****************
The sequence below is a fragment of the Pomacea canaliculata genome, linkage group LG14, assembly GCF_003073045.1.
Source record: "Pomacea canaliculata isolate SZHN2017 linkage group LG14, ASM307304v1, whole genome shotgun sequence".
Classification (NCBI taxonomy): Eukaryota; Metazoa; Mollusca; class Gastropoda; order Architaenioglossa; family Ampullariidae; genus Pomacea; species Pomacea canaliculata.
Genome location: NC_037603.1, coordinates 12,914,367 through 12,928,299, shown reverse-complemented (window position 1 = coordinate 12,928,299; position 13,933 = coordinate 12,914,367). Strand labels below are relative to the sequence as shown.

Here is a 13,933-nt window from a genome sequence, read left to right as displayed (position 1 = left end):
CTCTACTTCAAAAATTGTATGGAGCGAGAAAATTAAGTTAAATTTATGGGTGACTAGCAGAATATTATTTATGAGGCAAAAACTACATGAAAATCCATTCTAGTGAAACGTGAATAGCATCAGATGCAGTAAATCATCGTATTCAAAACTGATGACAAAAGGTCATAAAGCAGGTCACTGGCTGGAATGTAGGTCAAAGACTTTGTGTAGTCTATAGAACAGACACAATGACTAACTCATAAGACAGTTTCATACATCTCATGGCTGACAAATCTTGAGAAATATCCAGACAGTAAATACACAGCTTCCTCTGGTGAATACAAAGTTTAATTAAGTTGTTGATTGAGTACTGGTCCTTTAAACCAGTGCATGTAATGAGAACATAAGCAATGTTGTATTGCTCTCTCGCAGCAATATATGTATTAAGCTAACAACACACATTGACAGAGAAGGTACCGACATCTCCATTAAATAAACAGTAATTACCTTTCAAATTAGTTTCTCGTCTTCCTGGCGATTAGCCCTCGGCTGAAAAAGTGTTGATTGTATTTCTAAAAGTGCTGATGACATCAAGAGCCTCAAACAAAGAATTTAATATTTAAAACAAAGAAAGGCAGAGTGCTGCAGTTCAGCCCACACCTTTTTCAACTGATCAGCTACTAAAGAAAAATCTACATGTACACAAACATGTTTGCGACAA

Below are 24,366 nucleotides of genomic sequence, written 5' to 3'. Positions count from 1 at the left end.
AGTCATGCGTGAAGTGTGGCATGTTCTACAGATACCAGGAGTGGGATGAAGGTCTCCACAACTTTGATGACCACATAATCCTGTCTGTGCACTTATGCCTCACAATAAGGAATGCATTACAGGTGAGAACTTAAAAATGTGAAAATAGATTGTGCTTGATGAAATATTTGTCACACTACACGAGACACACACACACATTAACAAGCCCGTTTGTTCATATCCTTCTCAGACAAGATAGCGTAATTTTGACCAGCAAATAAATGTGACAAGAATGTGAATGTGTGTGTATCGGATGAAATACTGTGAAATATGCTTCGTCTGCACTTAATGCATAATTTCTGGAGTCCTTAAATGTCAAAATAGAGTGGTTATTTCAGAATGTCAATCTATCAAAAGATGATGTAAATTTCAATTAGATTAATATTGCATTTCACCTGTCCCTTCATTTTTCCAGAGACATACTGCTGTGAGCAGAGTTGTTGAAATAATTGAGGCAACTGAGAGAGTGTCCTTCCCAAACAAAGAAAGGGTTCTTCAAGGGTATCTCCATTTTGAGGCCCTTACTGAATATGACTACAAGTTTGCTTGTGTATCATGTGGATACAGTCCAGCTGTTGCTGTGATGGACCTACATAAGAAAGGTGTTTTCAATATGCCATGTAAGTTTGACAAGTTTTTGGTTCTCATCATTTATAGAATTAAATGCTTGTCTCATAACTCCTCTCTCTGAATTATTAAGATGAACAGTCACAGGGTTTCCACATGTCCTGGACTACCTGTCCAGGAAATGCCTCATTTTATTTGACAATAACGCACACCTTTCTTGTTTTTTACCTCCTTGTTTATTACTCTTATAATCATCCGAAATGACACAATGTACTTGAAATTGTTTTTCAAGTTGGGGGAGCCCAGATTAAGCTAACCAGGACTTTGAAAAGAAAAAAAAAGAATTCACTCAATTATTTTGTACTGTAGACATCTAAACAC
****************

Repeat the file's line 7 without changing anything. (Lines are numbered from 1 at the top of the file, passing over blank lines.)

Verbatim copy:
Below are 24,366 nucleotides of genomic sequence, written 5' to 3'. Positions count from 1 at the left end.